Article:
Report confirms on-premises data center spending declined

A new Synergy Research report shows spending on non-cloud data center hardware and software dropped 18% between Q2 2015 and Q2 2017, while cloud spending grew 35%.

Report confirms on-premises data center spending declined
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Just a month ago we had research that indicated on-premises data center investments were dropping in priority as companies moved to the cloud. Now a second report confirms this suspicion that companies are de-emphasizing their on-premises data centers in favor of the cloud.

The numbers come from Synergy Research, which show that spending on traditional, non-cloud data center hardware and software dropped 18 percent between the second quarters of 2015 and 2017. During that same period, public cloud spending grew 35 percent. The overall market for data center equipment grew by 5 percent to a total of more than $30 billion. 

"With cloud service revenues continuing to grow by over 40 percent per year, enterprise SaaS revenue growing by over 30 percent, and search/social networking revenues growing by over 20 percent, it is little wonder that this is all pulling through continued strong growth in spending on public cloud infrastructure," said John Dinsdale, chief analyst and research director for Synergy Research Group, in a statement.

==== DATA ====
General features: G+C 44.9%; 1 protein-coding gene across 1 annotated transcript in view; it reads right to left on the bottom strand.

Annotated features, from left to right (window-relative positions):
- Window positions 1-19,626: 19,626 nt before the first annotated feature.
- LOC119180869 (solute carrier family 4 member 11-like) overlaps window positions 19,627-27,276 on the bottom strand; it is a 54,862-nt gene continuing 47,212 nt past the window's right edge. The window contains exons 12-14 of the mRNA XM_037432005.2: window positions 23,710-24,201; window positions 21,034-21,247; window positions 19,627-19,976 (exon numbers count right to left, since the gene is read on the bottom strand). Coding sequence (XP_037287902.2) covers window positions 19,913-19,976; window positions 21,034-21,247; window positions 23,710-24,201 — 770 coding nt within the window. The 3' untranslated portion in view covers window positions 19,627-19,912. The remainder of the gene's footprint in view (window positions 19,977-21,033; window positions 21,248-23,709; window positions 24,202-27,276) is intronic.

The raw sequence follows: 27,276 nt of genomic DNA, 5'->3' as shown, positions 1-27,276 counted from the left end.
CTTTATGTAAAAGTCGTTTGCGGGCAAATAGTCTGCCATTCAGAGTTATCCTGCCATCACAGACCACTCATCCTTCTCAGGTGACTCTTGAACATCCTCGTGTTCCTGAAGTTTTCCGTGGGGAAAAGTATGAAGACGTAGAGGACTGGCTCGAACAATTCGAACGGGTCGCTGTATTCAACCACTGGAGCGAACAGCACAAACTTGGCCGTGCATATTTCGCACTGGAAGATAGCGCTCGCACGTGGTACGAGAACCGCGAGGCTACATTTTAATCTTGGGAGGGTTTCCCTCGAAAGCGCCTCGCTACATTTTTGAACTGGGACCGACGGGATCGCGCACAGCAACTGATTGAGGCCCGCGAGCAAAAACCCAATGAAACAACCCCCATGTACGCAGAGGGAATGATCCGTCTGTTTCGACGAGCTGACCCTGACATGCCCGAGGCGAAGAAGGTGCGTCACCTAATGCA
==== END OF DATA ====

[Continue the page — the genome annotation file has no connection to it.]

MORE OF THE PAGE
data center infrastructure market synergy Synergy Research

While the on-premises business continues to shrink, three vendors — Cisco, Hewlett Packard Enterprise and Dell EMC — are fighting it out for the public cloud infrastructure market, according to the survey. In the public cloud market, Cisco is the dominant vendor, not surprising given its emphasis on networking equipment. In private cloud, Dell EMC is the dominant vendor, followed by HPE and Microsoft.

Interest in non-brand-name server equipment

The Synergy report also noted that there is a healthy market for non-brand-name server equipment by original design manufacturers (ODMs). The ODM market is actually bigger than the brand name gear, as companies follow the leads of Google and Facebook, which built “white box” or unbranded servers rather than spring for the more expensive servers from HPE and Dell.

“While some of this is essentially spend resulting from new services and applications, a lot of the increase also comes at the expense of enterprises investing in their own data centers. One outcome is that public cloud build is enabling strong growth in ODMs and white box solutions, so the data center infrastructure market is becoming ever more competitive,” said Dinsdale.

Outside of Cisco, Dell EMC, HPE and Microsoft, Synergy noted IBM, VMware, Huawei, Lenovo, Oracle and NetApp were also significant players in the market but did not specify.

Lenovo, which purchased IBM’s x86 server business three years ago and has struggled to make significant in-roads. It’s not for a lack of trying. The company announced some significant hardware initiatives and hired some big names to lead the group, but a CRN story indicated customers are leery of the Chinese firm simply because of the bad image China has. That’s a tough mountain to climb.

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